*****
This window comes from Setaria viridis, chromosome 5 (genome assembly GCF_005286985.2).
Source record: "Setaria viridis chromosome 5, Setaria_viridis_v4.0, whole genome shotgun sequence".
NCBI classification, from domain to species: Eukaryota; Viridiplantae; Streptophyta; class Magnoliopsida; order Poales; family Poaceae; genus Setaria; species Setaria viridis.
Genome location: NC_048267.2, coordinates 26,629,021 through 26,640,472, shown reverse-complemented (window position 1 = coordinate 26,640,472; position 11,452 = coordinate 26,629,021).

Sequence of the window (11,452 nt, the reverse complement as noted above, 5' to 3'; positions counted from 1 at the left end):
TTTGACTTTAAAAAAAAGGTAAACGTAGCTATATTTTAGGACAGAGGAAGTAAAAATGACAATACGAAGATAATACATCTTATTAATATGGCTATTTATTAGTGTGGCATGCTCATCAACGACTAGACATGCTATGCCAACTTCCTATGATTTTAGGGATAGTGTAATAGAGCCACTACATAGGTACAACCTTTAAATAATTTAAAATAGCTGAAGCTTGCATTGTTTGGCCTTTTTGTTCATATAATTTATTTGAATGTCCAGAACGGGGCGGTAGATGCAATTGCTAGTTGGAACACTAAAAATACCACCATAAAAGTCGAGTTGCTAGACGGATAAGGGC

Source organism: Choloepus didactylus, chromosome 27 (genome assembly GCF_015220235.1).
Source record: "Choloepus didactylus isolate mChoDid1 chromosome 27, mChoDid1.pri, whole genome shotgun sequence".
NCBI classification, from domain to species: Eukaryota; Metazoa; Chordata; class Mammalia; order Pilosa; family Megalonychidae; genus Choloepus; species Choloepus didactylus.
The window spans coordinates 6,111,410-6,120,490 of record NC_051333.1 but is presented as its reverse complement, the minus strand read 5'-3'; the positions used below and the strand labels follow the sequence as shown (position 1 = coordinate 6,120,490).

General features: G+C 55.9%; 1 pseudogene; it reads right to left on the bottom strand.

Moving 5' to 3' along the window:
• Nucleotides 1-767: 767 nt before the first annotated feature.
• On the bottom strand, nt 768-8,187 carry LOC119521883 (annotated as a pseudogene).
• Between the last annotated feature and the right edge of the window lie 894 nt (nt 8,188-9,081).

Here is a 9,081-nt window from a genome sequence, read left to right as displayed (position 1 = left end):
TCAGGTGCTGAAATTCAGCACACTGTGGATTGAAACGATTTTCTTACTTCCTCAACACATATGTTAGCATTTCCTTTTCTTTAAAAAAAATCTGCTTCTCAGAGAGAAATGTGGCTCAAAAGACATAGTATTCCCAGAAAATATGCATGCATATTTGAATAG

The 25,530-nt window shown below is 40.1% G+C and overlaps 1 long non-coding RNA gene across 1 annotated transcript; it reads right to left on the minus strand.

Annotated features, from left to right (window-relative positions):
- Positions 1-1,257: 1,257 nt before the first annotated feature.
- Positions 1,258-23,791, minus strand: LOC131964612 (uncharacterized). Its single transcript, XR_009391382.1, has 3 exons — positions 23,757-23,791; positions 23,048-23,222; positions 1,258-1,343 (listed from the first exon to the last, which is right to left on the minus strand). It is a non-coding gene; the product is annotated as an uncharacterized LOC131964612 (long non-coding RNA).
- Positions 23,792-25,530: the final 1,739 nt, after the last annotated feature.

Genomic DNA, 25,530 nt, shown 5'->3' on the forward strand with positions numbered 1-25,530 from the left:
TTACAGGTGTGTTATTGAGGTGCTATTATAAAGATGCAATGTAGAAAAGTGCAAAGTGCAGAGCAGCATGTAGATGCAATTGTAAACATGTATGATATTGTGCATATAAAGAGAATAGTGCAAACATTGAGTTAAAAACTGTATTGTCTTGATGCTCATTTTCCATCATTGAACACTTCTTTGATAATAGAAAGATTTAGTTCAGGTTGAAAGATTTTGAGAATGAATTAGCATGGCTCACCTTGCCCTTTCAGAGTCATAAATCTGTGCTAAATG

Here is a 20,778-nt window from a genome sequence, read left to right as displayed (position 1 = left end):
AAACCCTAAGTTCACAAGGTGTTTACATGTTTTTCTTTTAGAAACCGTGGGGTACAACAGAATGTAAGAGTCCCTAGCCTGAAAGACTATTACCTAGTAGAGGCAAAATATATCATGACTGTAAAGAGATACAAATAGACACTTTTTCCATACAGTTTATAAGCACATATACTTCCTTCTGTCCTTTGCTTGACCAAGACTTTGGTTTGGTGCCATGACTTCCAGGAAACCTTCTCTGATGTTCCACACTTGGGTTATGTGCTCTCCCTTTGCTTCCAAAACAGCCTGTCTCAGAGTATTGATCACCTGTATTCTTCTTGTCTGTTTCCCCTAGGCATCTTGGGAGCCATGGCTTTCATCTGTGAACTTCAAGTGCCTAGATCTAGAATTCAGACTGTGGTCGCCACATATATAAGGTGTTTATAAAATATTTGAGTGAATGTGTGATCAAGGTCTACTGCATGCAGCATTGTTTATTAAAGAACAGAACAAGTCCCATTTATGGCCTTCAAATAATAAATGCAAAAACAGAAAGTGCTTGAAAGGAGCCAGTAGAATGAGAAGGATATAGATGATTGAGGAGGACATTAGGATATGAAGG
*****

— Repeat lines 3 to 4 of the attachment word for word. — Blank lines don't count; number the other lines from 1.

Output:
NCBI classification, from domain to species: Eukaryota; Viridiplantae; Streptophyta; class Magnoliopsida; order Poales; family Poaceae; genus Setaria; species Setaria viridis.
Genome location: NC_048267.2, coordinates 26,629,021 through 26,640,472, shown reverse-complemented (window position 1 = coordinate 26,640,472; position 11,452 = coordinate 26,629,021).